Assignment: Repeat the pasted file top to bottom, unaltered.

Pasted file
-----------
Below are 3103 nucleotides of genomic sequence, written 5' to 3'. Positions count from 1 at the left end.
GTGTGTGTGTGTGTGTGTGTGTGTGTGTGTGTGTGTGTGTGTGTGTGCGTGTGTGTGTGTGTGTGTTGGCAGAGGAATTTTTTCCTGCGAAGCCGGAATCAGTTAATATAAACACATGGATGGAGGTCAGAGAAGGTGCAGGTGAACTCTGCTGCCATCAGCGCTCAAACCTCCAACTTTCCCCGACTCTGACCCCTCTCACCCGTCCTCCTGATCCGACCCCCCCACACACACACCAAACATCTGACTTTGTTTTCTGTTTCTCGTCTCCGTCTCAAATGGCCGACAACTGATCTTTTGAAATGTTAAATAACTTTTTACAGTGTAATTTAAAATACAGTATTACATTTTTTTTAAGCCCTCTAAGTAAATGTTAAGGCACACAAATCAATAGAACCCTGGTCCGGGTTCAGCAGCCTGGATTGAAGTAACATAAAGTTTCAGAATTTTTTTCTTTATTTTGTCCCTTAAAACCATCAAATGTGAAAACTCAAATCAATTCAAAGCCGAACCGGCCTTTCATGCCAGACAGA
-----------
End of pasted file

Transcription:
Below are 3103 nucleotides of genomic sequence, written 5' to 3'. Positions count from 1 at the left end.
GTGTGTGTGTGTGTGTGTGTGTGTGTGTGTGTGTGTGTGTGTGTGTGCGTGTGTGTGTGTGTGTGTTGGCAGAGGAATTTTTTCCTGCGAAGCCGGAATCAGTTAATATAAACACATGGATGGAGGTCAGAGAAGGTGCAGGTGAACTCTGCTGCCATCAGCGCTCAAACCTCCAACTTTCCCCGACTCTGACCCCTCTCACCCGTCCTCCTGATCCGACCCCCCCACACACACACCAAACATCTGACTTTGTTTTCTGTTTCTCGTCTCCGTCTCAAATGGCCGACAACTGATCTTTTGAAATGTTAAATAACTTTTTACAGTGTAATTTAAAATACAGTATTACATTTTTTTTAAGCCCTCTAAGTAAATGTTAAGGCACACAAATCAATAGAACCCTGGTCCGGGTTCAGCAGCCTGGATTGAAGTAACATAAAGTTTCAGAATTTTTTTCTTTATTTTGTCCCTTAAAACCATCAAATGTGAAAACTCAAATCAATTCAAAGCCGAACCGGCCTTTCATGCCAGACAGA